In the life of Madame Guyon, who, though professedly a Papist, one must ever receive as being a true child of God, I have read an anecdote something to this effect. She had been invited by some friends to spend a few days at the palace of St. Cloud. She knew it was a place full of pomp, and fashion, and, I must add, of vice also; but being over-persuaded by her friend, and being especially tempted with the idea that perhaps her example might do good, she accepted the invitation. Her experience afterwards should be a warning to all Christians. For some years that holy woman had walked in constant fellowship with Christ; perhaps none ever saw the Saviour’s face, and kissed his wounds more truly than she had done. But when she came home from St. Cloud, she found her usual joy was departed; she had lost her power in prayer; she could not draw near to Christ as she should have done. She felt in going to the lover of her soul as if she had played the harlot against him. She was afraid to hope that she could be received again to his pure and perfect love, and it took some months before the equilibrium of her peace could be restored, and her heart could yet again be wholly set upon her Lord. He that wears a white garment must mind where he walks when the world’s streets are as filthy as they are. He that has a thousand enemies must take care how he shows himself. He that has nothing on earth to assist him towards heaven should take care that he does not go where the world can help towards hell. O believer, keep clear of fellowship with this world, for the love of this world is enmity against God.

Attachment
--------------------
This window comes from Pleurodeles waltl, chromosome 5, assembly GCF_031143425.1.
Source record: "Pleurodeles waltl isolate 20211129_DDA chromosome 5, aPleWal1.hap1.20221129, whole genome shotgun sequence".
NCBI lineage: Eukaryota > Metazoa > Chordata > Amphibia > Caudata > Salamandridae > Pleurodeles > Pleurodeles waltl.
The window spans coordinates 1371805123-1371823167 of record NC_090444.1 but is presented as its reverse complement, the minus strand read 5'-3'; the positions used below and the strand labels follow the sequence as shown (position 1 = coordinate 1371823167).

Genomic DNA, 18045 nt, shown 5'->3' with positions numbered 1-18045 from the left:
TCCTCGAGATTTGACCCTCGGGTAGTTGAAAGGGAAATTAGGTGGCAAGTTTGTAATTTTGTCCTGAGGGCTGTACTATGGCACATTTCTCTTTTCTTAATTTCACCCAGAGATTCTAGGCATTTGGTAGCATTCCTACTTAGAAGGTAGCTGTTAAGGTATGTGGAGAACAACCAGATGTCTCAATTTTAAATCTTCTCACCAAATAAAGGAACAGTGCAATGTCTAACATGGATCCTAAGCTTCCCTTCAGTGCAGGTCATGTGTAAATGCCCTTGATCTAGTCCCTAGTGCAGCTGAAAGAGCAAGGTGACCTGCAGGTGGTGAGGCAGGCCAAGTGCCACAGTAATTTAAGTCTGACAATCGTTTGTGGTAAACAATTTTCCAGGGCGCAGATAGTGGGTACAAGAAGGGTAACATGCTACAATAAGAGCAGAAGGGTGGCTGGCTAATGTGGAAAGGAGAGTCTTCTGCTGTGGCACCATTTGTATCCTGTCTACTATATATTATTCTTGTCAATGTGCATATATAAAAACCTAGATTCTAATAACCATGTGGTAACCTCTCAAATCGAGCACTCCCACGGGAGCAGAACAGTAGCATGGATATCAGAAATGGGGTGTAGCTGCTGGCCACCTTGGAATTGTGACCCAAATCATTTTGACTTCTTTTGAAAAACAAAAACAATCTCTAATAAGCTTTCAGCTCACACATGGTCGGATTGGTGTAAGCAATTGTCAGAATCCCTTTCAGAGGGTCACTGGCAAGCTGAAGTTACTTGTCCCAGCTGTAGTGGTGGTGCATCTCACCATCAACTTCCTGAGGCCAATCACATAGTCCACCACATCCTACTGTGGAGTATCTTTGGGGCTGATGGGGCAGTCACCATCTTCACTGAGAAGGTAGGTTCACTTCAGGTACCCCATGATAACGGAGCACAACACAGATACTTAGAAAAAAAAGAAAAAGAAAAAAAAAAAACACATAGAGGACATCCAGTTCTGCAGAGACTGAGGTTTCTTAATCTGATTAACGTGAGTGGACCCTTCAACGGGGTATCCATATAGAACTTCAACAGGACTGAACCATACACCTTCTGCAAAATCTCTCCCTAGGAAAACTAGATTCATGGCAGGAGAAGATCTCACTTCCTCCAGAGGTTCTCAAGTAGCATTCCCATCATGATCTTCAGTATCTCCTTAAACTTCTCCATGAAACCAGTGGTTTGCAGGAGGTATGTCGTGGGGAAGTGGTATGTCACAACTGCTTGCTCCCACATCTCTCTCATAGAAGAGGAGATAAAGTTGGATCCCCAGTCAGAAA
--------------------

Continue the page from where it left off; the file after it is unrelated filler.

For meditation: Commonsense should tell us that when something clean and something unclean brush against one another, the unclean object is not improved but the clean object is changed for the worse (Haggai 2:11-14).